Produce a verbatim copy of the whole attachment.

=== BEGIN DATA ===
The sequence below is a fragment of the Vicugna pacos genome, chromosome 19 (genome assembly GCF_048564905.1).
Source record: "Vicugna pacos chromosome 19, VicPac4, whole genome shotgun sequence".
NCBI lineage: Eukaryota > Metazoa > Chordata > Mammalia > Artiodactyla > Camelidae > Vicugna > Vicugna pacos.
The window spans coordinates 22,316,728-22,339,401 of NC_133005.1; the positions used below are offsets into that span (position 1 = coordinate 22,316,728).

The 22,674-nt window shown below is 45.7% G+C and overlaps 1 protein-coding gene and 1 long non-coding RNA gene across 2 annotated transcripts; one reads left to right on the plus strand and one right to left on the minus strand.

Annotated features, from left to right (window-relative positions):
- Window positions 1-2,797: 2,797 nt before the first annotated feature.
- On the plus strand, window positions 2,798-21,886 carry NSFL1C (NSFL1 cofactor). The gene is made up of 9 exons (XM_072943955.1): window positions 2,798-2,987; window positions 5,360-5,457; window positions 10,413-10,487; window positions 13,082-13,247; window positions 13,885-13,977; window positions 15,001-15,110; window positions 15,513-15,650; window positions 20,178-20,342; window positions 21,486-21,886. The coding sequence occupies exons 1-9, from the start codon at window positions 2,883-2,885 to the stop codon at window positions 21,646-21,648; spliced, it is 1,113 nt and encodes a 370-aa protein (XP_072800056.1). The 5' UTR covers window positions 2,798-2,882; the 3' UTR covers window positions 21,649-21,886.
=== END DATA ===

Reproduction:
The sequence below is a fragment of the Vicugna pacos genome, chromosome 19 (genome assembly GCF_048564905.1).
Source record: "Vicugna pacos chromosome 19, VicPac4, whole genome shotgun sequence".
NCBI lineage: Eukaryota > Metazoa > Chordata > Mammalia > Artiodactyla > Camelidae > Vicugna > Vicugna pacos.
The window spans coordinates 22,316,728-22,339,401 of NC_133005.1; the positions used below are offsets into that span (position 1 = coordinate 22,316,728).

The 22,674-nt window shown below is 45.7% G+C and overlaps 1 protein-coding gene and 1 long non-coding RNA gene across 2 annotated transcripts; one reads left to right on the plus strand and one right to left on the minus strand.

Annotated features, from left to right (window-relative positions):
- Window positions 1-2,797: 2,797 nt before the first annotated feature.
- On the plus strand, window positions 2,798-21,886 carry NSFL1C (NSFL1 cofactor). The gene is made up of 9 exons (XM_072943955.1): window positions 2,798-2,987; window positions 5,360-5,457; window positions 10,413-10,487; window positions 13,082-13,247; window positions 13,885-13,977; window positions 15,001-15,110; window positions 15,513-15,650; window positions 20,178-20,342; window positions 21,486-21,886. The coding sequence occupies exons 1-9, from the start codon at window positions 2,883-2,885 to the stop codon at window positions 21,646-21,648; spliced, it is 1,113 nt and encodes a 370-aa protein (XP_072800056.1). The 5' UTR covers window positions 2,798-2,882; the 3' UTR covers window positions 21,649-21,886.